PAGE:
Winter 2009

Perspective: Peripheral Artery Disease (PAD)

The prevalence of peripheral artery disease (PAD) is rising as the population ages and the incidence of associated risk factors skyrockets. This puts more patients at increased risk for death, myocardial infarction, stroke and limb loss as well as for a significantly impaired quality of life.

Yet, despite efforts to increase awareness of this common condition, PAD remains under diagnosed and is often inadequately treated. Consider that lower extremity amputations in the United States continue to increase, particularly among the growing diabetic population.

The primary treatment goals for advanced PAD should be long-term preservation of a functional limb, pain alleviation, maintenance of quality of life and minimization of comorbid (largely cardiovascular) complications. Beyond aggressive medical management, treatment options include catheter-based and open surgical approaches to improve limb circulation.

Many centers offer a broad range of procedures, but the evidence base lags behind the technology and outcome standards are poorly defined. We believe that experienced clinical judgment — selecting the right intervention for the right patient at the right time — yields the best outcomes. Multidisciplinary collaboration improves decision making, ensures thorough evaluation and management of global atherosclerosis, and optimizes short- and long-term outcomes.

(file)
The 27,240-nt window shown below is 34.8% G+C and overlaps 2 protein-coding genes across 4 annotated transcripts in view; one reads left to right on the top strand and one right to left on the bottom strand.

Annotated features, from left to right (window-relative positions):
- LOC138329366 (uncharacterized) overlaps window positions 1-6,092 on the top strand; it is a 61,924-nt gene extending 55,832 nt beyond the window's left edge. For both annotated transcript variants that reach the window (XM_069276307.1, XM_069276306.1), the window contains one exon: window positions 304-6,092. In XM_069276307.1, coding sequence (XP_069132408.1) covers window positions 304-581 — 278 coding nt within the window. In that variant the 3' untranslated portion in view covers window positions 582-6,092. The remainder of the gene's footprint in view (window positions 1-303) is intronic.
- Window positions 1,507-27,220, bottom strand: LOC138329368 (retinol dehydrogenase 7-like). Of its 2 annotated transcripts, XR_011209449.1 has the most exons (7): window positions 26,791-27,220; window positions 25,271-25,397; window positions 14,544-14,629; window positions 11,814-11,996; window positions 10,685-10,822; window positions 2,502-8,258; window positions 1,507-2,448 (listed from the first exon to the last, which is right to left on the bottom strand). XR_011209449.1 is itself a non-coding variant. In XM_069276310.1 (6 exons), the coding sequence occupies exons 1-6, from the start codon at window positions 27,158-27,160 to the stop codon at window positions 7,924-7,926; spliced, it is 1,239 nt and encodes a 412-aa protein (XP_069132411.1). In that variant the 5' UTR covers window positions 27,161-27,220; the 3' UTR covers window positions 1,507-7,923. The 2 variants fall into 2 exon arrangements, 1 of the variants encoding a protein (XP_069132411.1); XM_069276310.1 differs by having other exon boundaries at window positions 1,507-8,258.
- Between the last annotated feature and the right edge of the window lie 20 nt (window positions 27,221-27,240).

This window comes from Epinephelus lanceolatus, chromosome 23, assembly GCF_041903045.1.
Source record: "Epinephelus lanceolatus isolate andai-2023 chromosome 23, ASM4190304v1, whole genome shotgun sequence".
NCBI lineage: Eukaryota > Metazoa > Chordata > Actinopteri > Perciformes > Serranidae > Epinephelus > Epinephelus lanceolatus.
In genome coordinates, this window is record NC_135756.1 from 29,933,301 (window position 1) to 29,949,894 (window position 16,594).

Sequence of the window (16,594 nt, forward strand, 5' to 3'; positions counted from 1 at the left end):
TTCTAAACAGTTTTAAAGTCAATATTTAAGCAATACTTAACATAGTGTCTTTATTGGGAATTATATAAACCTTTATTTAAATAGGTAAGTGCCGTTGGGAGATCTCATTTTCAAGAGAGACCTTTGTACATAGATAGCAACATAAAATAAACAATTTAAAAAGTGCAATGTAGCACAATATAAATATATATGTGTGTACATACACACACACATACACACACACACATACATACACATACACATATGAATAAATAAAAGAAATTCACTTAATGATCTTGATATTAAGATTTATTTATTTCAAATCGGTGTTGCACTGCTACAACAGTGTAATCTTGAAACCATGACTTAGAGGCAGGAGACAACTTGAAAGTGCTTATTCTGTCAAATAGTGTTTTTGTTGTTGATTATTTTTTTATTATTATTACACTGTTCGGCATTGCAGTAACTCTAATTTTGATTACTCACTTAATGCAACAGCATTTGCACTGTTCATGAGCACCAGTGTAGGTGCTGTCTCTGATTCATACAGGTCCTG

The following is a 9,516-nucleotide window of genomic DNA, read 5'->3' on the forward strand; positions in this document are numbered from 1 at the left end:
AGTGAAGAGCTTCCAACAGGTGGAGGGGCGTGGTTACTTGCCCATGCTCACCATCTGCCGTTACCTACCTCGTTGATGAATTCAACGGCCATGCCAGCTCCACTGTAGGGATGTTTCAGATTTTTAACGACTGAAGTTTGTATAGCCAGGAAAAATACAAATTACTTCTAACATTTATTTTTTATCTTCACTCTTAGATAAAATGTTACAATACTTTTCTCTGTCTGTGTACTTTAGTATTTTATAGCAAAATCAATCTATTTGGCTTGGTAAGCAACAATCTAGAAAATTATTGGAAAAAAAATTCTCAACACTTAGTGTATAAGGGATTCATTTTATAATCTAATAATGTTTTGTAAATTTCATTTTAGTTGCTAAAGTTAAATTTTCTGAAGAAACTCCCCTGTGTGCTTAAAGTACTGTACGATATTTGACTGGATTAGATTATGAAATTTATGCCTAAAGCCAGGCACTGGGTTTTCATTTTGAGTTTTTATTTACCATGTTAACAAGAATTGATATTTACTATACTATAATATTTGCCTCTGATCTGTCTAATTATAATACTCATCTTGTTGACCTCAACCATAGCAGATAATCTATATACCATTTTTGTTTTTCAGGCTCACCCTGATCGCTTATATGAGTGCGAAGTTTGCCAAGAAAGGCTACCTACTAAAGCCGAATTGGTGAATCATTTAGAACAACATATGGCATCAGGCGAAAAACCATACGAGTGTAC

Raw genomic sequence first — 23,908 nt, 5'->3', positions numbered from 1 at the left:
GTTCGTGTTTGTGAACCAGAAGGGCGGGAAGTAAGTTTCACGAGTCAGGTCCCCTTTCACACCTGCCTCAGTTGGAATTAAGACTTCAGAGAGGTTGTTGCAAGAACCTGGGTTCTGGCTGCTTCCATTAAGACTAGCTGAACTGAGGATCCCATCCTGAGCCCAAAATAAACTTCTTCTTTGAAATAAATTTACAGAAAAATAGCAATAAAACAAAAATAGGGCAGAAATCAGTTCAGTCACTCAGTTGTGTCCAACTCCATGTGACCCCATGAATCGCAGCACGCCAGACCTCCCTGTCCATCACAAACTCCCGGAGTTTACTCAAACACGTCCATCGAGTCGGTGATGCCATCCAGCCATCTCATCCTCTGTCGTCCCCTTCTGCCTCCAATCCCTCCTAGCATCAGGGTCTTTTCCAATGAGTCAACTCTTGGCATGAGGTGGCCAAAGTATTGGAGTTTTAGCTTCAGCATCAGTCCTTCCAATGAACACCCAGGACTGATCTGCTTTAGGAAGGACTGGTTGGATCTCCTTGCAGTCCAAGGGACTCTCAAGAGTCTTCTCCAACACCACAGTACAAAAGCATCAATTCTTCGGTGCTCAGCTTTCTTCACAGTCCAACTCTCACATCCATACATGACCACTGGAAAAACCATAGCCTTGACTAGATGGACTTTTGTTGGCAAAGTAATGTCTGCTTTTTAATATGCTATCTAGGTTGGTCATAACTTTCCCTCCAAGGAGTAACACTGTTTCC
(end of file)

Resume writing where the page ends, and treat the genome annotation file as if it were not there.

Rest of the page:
The UCSF Heart and Vascular Center employs that approach through our dedicated team of talented vascular specialists and nationally recognized leadership in PAD treatment. In addition, our translational research advances the development of novel therapies for patients with limited conventional options.

We hope you'll continue to partner with us to improve PAD diagnosis and treatment.

Michael S. Conte, M.D.
Chief of Vascular and Endovascular Surgery
UCSF Heart and Vascular Center

About Michael S. Conte

Before arriving at UCSF in 2008, Michael S. Conte, M.D., served as associate professor of surgery at Harvard Medical School and director of vascular surgery research at Brigham and Women's Hospital, Boston. He has an active clinical practice in vascular surgery, which includes complex limb revascularization, aneurysm repair, aortic and carotid artery surgery, and hemodialysis access. His translational research focuses on control of the vascular injury response to improve the long-term results of cardiovascular grafts and interventional procedures.

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